Date of Award

2009

Level of Access

Campus-Only Thesis

Degree Name

Master of Science (MS)

Department

Animal Sciences

Advisor

David P. Marcinkowski

Second Committee Member

Rick J. Kersbergen

Third Committee Member

John M. Halloran

Abstract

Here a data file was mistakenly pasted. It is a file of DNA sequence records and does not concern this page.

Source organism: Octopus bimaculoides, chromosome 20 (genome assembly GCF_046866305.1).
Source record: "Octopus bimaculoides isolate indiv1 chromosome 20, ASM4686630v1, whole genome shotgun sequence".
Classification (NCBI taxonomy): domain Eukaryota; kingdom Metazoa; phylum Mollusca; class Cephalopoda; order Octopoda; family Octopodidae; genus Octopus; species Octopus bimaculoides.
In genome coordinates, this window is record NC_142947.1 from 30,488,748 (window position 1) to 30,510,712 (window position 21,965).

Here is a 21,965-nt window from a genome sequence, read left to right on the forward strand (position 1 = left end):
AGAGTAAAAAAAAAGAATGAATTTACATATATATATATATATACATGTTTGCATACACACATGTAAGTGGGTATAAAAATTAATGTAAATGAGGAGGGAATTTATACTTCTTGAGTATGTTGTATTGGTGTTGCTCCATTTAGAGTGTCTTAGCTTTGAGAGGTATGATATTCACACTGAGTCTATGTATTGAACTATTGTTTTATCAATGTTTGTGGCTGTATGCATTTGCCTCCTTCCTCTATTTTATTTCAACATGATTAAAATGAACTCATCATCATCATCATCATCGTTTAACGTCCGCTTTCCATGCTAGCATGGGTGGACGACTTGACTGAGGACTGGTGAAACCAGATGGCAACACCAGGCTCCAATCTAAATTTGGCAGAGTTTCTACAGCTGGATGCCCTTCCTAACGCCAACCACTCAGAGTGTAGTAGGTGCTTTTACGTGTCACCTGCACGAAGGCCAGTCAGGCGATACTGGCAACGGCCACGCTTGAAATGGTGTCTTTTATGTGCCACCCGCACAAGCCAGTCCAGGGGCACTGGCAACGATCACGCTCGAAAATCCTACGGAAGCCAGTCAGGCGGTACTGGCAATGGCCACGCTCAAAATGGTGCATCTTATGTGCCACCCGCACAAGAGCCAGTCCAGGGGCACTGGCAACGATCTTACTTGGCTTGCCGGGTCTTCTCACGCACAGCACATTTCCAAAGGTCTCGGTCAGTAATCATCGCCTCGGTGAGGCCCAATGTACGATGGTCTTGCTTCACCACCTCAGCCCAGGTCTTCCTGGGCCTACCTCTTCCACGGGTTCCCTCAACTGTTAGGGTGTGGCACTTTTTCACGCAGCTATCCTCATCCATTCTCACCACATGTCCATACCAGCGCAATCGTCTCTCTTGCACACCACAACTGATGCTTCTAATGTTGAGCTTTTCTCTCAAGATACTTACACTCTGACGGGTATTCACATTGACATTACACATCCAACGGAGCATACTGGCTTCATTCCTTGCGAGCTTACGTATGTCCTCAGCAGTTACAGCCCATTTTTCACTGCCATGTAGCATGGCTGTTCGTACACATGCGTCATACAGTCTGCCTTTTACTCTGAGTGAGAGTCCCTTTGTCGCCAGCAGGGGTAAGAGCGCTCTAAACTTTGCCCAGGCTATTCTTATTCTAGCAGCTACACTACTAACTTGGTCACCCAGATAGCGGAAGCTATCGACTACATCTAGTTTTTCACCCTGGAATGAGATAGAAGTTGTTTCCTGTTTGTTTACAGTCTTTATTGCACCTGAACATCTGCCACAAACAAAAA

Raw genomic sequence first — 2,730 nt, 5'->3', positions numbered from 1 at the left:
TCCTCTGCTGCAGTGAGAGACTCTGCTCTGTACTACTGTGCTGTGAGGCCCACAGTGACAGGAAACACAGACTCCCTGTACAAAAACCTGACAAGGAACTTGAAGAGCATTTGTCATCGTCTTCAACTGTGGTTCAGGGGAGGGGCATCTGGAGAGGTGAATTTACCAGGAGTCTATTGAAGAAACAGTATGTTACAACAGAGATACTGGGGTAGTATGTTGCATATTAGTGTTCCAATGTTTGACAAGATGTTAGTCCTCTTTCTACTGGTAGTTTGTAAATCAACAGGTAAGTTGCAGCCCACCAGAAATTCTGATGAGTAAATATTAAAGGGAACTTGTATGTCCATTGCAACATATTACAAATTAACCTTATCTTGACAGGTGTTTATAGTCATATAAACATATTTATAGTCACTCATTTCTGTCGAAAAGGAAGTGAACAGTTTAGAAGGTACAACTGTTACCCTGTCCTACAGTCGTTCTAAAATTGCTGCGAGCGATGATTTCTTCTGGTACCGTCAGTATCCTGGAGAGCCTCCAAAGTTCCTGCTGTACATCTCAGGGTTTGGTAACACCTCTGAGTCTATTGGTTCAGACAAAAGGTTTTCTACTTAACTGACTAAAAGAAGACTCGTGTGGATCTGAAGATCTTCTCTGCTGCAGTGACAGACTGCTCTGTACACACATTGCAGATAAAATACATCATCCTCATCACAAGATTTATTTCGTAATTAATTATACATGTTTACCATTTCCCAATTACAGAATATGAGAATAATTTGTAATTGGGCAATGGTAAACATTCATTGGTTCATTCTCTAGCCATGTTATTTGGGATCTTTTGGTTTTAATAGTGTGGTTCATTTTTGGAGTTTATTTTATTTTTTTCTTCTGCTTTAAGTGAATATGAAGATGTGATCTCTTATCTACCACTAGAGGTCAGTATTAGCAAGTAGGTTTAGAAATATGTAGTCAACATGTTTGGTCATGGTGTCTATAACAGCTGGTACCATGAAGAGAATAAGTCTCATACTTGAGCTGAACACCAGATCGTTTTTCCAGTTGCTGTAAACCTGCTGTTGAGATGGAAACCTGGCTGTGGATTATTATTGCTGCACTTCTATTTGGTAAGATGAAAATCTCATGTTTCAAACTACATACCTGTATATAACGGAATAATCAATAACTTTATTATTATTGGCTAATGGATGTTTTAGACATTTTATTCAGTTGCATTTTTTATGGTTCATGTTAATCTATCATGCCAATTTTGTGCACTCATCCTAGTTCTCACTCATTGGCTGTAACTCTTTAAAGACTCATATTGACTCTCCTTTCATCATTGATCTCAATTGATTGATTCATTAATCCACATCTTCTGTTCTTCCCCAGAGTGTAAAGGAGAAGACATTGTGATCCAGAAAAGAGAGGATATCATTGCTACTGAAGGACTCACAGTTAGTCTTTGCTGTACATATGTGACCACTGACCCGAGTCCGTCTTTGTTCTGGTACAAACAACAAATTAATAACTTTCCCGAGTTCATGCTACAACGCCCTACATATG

In the Northeast, winter-feed costs are the largest expense on organic dairy farms. This experiment evaluated the effects of forage and concentrate combinations on the nutrition, production and economics of winter-supplemented organic dairy cows in Maine. Two of three annual feeding trials have been conducted using two different organic forage systems, (all grass diet (GS) vs. grass/corn silage/summer annuals(AS)) and two concentrate supplementation strategies (commercial 20% protein grist (PG) vs. mix of commodities consisting of ground corn, roasted soybeans, soybean meal and triticale (CG)) analyzed in a 2-by-2 factorial system. Each ration was balanced using CPM-Dairy to equalize milk production and fed as a TMR to Holstein cows in early to mid lactation. The cost of the forages and concentrates used in each ration were based on current market value in Maine. The cost/cow/day of the rations ranged from $5.84 (AS/PG diet) to $6.89 (AS/CG diet) in Year I, and from $5.99 (GS/CG diet) to $7.03 (AS/PG diet) in Year II. Milk production and milk fat percentage were higher for the two rations balanced using CG (P< 0.05), but milk protein was unchanged in Year I. In Year II milk production, fat percentage and protein were not different between the four groups. In Year II MUN levels were lower for the AS groups (P<0.01), and lower for the AS/PG group (P<0.01). With regard to daily milk income over feed costs it was found that in Year I the GS/CG diet was the most profitable ($11.24), followed respectively by AS/CG ($10.78), AS/PG $10.32) and GS/PG ($10.20) diets. In Year II it was found that the GS/CG diet was the most profitable ($10.09), followed respectively by AS/PG ($9.93), AS/CG ($9.91) and GS/PG ($9.64) diets. Based on the results of the first two years, there appears to be an advantage to commodity grain based concentrate supplementation especially when utilizing a grass based forage diet over all other diets. While pellet grain concentrate supplementation with grass based forage diets appears to be the least efficient.

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